Return on Customer (Review and Analysis of Peppers and Rogers' Book) by BusinessNews Publishing by BusinessNews Publishing - Read Online

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Return on Customer (Review and Analysis of Peppers and Rogers' Book) - BusinessNews Publishing

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Book Presentation: Return On Customer by Don Peppers and Martha Rogers

Book Abstract

About the Author

Important Note About This Ebook

Summary of Return On Customer

(Don Peppers and Martha Rogers)

1. Scarcity

2. Wall Street

3. Balance

4. Perspective

5. Personalization

6. Leverage

7. Education

Book Abstract


Most people are familiar with the concept of return on investment – how well a firm creates added value from a given investment. There is, however, no equivalent metric which measures how well a company creates value from its most scarce and therefore most valuable asset – its customers. Return on customer (ROC) is a new business metric which is designed to measure the amount of value a business creates by acquiring, retaining and then growing its customer base. It is calculated in this way:


Current period cash flow is the revenue the company will generate in this period through the sale of products and services.

Customer equity is the net present value of all cashflows the company expects to generate from customers over their lifetimes.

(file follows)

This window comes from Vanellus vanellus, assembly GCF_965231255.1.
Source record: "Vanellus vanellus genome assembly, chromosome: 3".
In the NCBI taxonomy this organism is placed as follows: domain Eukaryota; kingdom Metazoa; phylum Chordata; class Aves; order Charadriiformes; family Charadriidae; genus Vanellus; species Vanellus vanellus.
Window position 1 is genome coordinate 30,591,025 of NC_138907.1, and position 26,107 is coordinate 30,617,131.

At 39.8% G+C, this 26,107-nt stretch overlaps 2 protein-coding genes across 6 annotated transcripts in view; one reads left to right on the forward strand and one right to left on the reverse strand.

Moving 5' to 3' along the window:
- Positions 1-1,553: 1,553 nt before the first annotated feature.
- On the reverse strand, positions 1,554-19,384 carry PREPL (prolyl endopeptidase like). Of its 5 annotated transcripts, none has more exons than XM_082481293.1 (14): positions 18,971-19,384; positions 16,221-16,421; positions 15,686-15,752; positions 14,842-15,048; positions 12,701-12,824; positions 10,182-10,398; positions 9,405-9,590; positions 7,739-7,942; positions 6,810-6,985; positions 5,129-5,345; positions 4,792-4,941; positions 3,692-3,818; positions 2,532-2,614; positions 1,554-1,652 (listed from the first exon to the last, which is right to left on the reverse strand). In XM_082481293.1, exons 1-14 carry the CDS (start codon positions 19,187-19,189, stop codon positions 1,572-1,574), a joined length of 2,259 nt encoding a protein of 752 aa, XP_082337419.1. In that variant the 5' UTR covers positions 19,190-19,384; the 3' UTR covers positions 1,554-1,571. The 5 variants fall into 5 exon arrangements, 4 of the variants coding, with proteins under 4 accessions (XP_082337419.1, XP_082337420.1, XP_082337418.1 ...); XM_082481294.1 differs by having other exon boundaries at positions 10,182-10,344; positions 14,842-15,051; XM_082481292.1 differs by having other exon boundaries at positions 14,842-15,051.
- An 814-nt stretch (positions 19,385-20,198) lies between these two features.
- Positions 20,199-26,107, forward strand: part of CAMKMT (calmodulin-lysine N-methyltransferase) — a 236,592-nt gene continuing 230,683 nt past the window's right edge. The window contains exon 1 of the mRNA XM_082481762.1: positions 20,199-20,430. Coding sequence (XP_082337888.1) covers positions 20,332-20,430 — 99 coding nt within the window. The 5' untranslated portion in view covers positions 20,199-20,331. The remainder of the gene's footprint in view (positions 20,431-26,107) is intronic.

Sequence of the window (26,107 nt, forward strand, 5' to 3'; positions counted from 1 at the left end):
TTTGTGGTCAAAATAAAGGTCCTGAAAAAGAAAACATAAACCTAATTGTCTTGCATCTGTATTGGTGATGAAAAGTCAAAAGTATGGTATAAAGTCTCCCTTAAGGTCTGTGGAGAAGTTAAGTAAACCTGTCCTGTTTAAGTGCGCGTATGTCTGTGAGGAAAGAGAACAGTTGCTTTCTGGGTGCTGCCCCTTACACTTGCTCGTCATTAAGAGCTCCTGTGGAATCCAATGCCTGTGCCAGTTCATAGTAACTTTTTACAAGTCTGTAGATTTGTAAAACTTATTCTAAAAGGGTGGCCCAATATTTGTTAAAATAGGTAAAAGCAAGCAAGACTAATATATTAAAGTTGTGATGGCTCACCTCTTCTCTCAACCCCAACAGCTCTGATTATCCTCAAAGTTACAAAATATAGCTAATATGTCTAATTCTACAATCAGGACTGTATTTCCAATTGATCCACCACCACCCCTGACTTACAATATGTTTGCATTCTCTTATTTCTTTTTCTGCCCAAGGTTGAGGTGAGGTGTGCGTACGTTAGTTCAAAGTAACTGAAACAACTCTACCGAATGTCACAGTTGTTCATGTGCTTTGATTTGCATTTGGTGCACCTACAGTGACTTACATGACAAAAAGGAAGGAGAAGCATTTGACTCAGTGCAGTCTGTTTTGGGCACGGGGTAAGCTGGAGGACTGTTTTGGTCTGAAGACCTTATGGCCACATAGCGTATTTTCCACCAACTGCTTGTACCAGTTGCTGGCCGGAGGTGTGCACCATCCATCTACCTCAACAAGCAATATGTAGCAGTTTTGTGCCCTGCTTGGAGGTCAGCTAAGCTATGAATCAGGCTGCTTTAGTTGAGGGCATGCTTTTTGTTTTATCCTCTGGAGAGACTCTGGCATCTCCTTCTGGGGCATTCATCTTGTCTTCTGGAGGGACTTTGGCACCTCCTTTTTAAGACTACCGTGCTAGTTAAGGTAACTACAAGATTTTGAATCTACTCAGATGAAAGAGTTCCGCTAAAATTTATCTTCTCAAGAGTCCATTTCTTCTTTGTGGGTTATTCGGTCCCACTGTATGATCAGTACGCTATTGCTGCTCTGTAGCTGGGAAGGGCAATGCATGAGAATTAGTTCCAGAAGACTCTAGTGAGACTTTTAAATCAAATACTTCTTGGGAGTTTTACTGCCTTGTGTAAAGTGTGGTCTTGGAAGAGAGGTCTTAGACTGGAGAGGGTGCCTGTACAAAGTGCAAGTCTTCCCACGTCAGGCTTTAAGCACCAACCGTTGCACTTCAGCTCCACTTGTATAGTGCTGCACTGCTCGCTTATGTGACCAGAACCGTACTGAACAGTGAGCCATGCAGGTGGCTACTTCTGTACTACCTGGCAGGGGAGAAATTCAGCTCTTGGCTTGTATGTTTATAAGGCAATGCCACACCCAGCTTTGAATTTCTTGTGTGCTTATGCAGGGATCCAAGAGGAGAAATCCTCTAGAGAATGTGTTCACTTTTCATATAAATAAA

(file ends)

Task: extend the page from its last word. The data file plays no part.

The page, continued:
Change in customer equity is the increase or decrease generated in this period by the actions of the company.

When ROC is positive, your firm is creating value from your customer base, either by increasing sales in the current period or by enhancing the likelihood the customer will do more business with your firm in the future. This lifetime value of future business is captured by changes in customer equity, which in essence is the current discounted-cash-flow value of a customer’s future business. Conversely, when ROC is negative, your firm is destroying customer equity or customer lifetime value, making it less likely you will be able to generate profits from your customer base in the future.

Return on customer represents the costs and trade-offs which are inherent in business. For example, if a firm carries out an aggressive telemarketing campaign, it might increase current period sales but also erode the likelihood customers will buy again in the future. That harm to the customer lifetime value won’t be captured by any